Pat Lindamood and Nanci Bell  Principal Scientists, Founders, Lindamood-Bell Learning Processes
Dr. Anne Cunningham  Director, Joint Doctoral Program in Special Education, Graduate School of Education at University of California-Berkeley
Dr. Donald L. Nathanson  Clinical Professor of Psychiatry and Human Behavior at Jefferson Medical College, Director of the Silvan S. Tomkins Institute 
Dr.Johanna Drucker  Chair of Media Studies, University of Virginia, Author: The Alphabetic Labyrinth
John H. Fisher  Medievalist, Leading authority on the development of the written English language, Author: The Emergence of Standard English
Dr. Malcolm Richardson   Chair, Dept. of English, Louisiana State University; Research: The Textual Awakening of the English Middle Classes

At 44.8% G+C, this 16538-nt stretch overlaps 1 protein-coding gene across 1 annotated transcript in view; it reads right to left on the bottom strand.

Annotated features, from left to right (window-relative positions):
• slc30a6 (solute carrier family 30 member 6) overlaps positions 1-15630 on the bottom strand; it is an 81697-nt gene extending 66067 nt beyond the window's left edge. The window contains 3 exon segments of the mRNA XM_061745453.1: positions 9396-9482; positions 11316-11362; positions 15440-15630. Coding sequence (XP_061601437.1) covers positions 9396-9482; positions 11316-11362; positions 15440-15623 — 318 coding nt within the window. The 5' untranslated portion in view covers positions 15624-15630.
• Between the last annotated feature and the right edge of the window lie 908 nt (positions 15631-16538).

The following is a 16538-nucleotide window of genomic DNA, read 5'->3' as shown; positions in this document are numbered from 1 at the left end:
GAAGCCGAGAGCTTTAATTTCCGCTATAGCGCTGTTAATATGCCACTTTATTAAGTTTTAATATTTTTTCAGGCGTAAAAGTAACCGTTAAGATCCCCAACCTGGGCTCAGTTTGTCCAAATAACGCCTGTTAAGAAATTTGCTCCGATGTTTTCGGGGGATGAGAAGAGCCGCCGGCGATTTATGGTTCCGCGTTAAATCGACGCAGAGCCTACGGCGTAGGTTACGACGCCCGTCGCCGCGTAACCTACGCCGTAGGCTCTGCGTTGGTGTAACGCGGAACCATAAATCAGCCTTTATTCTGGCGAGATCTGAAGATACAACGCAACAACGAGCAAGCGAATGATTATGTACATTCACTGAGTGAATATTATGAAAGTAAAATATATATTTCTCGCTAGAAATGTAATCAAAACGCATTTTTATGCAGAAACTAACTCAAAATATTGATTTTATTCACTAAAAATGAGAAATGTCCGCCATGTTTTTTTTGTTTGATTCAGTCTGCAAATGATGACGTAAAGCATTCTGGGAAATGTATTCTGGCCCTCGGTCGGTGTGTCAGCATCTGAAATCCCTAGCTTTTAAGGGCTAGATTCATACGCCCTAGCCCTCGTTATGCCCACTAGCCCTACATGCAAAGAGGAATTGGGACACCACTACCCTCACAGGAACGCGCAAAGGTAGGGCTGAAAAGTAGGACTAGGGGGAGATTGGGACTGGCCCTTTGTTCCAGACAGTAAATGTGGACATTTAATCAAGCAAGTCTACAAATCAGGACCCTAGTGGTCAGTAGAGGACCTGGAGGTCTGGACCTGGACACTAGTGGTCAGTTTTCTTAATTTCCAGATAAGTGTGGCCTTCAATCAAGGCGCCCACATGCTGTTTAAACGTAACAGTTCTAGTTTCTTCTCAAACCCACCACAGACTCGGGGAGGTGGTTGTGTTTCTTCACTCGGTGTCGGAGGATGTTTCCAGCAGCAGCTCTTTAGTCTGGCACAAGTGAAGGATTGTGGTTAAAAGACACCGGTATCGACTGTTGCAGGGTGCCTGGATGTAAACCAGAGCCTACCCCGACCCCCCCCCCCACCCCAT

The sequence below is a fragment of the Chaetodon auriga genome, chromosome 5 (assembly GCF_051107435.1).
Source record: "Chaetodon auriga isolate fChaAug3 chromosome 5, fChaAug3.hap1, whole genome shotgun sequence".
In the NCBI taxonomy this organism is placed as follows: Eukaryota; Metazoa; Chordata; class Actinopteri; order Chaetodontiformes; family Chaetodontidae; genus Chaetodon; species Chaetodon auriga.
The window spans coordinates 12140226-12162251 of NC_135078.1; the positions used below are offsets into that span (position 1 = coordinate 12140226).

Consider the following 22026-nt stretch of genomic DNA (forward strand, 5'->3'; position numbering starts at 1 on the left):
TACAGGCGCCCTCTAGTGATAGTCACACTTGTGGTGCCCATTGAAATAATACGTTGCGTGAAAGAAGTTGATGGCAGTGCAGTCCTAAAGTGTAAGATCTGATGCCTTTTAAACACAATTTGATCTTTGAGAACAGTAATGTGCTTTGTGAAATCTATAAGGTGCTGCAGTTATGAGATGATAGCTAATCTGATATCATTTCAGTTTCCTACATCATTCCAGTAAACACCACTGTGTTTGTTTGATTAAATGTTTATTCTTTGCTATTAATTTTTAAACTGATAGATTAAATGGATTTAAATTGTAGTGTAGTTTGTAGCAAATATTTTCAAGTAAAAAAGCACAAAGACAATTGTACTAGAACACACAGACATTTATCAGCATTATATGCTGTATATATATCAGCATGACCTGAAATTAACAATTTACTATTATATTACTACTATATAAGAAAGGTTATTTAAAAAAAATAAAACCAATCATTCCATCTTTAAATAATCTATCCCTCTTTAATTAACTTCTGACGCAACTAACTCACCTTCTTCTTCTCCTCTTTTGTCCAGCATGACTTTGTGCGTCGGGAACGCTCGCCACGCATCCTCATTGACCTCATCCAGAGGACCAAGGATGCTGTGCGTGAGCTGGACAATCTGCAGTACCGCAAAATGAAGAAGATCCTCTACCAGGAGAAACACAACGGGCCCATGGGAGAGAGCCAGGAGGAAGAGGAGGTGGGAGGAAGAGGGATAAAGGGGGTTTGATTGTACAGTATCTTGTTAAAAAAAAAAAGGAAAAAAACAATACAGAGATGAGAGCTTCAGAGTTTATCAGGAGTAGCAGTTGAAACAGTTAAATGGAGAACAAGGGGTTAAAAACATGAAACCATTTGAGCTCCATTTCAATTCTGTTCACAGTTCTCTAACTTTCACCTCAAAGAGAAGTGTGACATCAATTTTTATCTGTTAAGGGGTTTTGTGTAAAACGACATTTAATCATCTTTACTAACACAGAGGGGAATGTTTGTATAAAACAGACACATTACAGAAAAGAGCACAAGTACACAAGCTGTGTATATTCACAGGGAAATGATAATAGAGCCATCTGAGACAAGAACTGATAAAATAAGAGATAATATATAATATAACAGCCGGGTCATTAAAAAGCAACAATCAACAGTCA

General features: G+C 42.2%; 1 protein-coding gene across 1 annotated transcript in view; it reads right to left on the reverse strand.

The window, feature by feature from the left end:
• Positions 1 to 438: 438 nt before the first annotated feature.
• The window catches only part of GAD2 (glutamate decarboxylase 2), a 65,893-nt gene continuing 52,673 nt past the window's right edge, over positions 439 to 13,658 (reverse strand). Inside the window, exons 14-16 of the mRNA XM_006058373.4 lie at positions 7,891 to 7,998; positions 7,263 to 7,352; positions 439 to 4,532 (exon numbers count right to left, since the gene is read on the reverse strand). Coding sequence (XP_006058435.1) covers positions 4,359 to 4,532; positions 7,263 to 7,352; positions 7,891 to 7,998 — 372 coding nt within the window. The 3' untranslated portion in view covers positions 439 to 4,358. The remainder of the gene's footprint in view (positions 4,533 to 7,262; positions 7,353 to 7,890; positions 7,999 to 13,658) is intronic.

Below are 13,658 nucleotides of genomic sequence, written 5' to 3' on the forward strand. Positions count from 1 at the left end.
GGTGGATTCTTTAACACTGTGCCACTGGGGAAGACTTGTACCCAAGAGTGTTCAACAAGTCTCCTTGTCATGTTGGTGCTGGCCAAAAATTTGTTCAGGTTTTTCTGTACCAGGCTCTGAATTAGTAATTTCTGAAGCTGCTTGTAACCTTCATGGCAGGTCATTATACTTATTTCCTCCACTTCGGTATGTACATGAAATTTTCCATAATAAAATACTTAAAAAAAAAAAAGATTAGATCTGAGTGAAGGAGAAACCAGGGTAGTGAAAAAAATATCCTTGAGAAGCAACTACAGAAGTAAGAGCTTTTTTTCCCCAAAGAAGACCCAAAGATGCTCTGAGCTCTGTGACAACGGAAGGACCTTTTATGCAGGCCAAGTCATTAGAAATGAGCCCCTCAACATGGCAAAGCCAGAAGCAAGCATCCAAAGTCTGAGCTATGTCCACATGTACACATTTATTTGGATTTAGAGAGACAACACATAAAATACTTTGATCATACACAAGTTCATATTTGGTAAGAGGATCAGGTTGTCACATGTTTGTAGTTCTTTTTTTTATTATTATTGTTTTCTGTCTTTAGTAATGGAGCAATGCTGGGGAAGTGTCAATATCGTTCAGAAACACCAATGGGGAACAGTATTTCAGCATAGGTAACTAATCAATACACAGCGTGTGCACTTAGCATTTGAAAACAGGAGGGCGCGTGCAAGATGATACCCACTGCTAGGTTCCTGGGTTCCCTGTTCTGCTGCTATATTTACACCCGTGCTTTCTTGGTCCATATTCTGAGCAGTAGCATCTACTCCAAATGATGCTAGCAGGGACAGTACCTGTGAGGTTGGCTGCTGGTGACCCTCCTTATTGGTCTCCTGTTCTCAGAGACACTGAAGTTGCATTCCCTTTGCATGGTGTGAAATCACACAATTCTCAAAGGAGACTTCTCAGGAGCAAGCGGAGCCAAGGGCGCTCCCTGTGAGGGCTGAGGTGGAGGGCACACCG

James Wendorf  Executive Director, National Center for Learning Disabilities
Leonard Shlain Physician; Best-Selling Author: The Alphabet vs. The Goddess
Robert Sweet  Co-Founder, National Right to Read Foundation


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The Children of the Code is a Social Education Project and a Public Television Series intended to catalyze and resource a social-educational transformation in how we think about and, ultimately, teach reading. The Children of the Code is an entertaining educational journey into the challenges our children's brains face when learning to read. The series weaves together archeology, history, linguistics, developmental neuroscience, cognitive science, psychology, information theory, reading theory, learning theory, and the personal and social dimensions of illiteracy.